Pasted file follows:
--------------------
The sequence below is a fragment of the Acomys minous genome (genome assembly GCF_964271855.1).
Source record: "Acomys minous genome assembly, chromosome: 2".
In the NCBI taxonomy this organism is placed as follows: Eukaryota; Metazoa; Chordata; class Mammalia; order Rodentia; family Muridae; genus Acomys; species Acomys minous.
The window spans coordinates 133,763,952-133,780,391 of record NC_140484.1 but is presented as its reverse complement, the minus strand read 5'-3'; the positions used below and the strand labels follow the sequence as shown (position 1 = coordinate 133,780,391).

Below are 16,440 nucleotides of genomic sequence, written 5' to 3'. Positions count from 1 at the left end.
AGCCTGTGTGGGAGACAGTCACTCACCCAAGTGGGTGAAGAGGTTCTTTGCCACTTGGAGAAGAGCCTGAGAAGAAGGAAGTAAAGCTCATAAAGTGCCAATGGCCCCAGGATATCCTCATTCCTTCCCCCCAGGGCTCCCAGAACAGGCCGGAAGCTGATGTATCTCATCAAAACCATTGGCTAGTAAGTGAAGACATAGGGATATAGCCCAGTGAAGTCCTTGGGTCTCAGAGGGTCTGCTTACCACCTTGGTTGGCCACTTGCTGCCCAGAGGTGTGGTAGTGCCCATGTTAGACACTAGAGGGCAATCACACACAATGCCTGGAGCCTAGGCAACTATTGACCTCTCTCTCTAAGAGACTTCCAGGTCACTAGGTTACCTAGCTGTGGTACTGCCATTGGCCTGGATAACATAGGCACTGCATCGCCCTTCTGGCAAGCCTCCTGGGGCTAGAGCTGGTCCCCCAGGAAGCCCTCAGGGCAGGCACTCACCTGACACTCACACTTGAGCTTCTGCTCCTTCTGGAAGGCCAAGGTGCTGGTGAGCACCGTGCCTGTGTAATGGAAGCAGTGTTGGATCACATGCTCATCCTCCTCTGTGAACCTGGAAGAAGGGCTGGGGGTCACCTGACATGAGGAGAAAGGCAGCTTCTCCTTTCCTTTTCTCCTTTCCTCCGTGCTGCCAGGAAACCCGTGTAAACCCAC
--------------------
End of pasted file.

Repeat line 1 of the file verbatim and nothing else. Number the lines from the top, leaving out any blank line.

The sequence below is a fragment of the Acomys minous genome (genome assembly GCF_964271855.1).